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Tue 29 May 2007 01:37 PM

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RBS leads $95.7bn ABN AMRO bid

Consortium trumps Britain's Barclays in a battle for the world's biggest bank takeover.

A consortium led by Royal Bank of Scotland has launched a 71.1 billion euro ($95.7 billion) bid for Dutch group ABN AMRO, trumping Britain's Barclays in a battle for the world's biggest bank takeover.

In a long-awaited move, the RBS-led group of banks said on Tuesday they had raised the cash element of their offer from their original proposal but that the bid was conditional on the disputed purchase of ABN's U.S. bank arm.

The offer was pitched at 38.40 euros per ABN share - 30.40 euros in cash plus 0.844 new shares in RBS. It could pressure Barclays to raise its all-share offer, currently valued at 64 billion euros.

"This deal offers better value for ABN shareholders, and we anticipate the consortium winning control," said Alex Potter, an analyst at Collins Stewart in London.

But ABN shares dipped 0.4% to 36 euros in early trading, given than the offer was as indicated a month ago.

The consortium of RBS, Fortis and Santander has so far been rebuffed by ABN management, which has agreed to a takeover by Barclays.

The consortium said it would prefer to agree on a deal with ABN's management but indicated it would go direct to shareholders if necessary. It said it expected its offer to be put alongside the Barclays takeover proposal in any takeover vote put to ABN's investors.

"All of the bids should go before shareholders, and they should allow shareholders to decide in an environment of having as level a playing field as can be," Fred Goodwin, RBS chief executive, told reporters on a conference call.

Goodwin said the backing of about 70% of ABN's shareholders last month for a proposal to sell or merge parts of its business indicated support for the consortium's proposal. "I don't think they could have been much clearer," he said.

By 0745 GMT Barclays shares firmed 0.5% to 723-1/2 pence. RBS shares fell 1.6% to 632p, while Fortis slipped 0.8% and Santander firmed 0.8%.


The banks said a condition of their offer is that the deal includes the purchase of ABN's U.S. arm, LaSalle Bank, which ABN agreed to sell to Bank of America for $21 billion at the same time that it agreed to be taken over by Barclays.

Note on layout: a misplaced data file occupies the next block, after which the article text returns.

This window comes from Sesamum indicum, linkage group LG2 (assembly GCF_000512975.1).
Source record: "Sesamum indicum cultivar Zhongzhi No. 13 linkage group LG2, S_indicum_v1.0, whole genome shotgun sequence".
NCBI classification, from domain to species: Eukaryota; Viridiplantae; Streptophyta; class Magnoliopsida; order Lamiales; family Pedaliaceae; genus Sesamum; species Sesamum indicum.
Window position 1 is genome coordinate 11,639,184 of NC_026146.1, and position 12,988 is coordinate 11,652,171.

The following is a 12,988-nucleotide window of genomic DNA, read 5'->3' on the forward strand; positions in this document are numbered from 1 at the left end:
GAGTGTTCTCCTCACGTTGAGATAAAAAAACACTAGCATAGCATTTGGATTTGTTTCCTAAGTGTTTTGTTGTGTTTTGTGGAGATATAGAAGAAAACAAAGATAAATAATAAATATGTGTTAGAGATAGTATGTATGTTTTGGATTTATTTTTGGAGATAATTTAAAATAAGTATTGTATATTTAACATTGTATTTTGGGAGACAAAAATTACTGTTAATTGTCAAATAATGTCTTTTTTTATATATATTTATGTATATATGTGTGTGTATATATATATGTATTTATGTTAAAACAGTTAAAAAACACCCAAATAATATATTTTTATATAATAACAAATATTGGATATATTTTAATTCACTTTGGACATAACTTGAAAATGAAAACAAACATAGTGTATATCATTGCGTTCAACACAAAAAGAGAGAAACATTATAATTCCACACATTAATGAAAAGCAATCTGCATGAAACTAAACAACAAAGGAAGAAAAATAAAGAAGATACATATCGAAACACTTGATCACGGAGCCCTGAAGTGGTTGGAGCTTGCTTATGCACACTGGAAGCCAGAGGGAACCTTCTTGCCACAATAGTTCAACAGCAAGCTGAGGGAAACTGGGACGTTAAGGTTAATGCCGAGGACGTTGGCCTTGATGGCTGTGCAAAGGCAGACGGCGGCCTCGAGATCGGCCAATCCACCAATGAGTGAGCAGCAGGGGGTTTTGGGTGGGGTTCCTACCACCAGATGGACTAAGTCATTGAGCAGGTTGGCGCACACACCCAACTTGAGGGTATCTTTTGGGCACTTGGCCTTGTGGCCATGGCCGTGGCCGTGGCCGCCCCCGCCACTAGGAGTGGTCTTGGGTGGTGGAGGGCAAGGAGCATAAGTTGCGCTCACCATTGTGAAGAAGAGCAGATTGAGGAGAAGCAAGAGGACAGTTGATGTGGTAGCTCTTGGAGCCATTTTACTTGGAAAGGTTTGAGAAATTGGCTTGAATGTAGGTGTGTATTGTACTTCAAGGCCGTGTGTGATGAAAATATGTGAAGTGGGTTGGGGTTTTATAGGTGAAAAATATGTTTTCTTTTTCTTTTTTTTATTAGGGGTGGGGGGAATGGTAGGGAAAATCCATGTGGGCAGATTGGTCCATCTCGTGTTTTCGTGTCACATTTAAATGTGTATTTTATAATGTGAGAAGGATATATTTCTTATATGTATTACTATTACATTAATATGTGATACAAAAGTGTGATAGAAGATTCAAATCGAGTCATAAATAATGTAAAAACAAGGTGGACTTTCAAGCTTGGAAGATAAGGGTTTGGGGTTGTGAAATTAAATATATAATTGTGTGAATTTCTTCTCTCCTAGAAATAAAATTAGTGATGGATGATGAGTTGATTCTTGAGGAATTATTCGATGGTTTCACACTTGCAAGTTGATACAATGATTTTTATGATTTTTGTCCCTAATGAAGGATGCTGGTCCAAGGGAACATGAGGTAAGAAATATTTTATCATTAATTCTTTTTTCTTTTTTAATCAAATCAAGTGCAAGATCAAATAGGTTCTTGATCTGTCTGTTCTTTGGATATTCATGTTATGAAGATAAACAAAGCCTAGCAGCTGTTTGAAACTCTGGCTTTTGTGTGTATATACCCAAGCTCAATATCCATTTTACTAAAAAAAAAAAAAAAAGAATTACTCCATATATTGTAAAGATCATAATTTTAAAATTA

A Dutch commercial court has blocked the LaSalle sale, however, saying ABN shareholders should vote on it. A Dutch Supreme Court is likely to rule on the deal by mid-July.

Goodwin said the banks had held "amicable and professional" discussions with Bank of America regarding LaSalle but that they had not resulted in an agreement.

Asked whether he would consider splitting LaSalle's assets between RBS and Bank of America, Goodwin declined to comment on specific details but said:

"We'd be willing to have a sensible discussion with Bank of America."

In light of the uncertainty, a cash payment of 1 euro per ABN share - or 1.9 billion euros - would be deferred depending on the outcome of the situation, the banks said.

The consortium estimated aggregate cost savings of 4.2 billion euros and profit enhancements from revenue benefits of 1.2 billion euros from the deal by the end of 2010.

The proposed offer is not subject to any financing condition, with deals to raise capital fully underwritten by adviser Merrill Lynch and sub-underwritten.

"It's been a long running saga to question the financing, but there's even more cash in the deal now than before, so financing has not been an issue,"

Goodwin said.

RBS's share of the deal would be 27.2 billion euros, or 38%. Fortis would pay 24 billion euros, and Santander's share would be 19.9 billion.

Fortis intends to raise 15 billion euros through a rights issue and up to 5 billion euros of new Tier 1 capital and to release up to 8 billion euros of capital.

RBS plans to issue new shares worth about 15 billion euros to ABN shareholders, raise about 6 billion euros of new non-dilutive Tier 1 capital and finance the remainder of its share of the payment from internal resources.

Santander intends to raise 9.5 billion to 10 billion euros from a rights issue and convertible instruments and to finance the remainder through balance sheet optimisation, including leverage, incremental securitisation and asset disposals.

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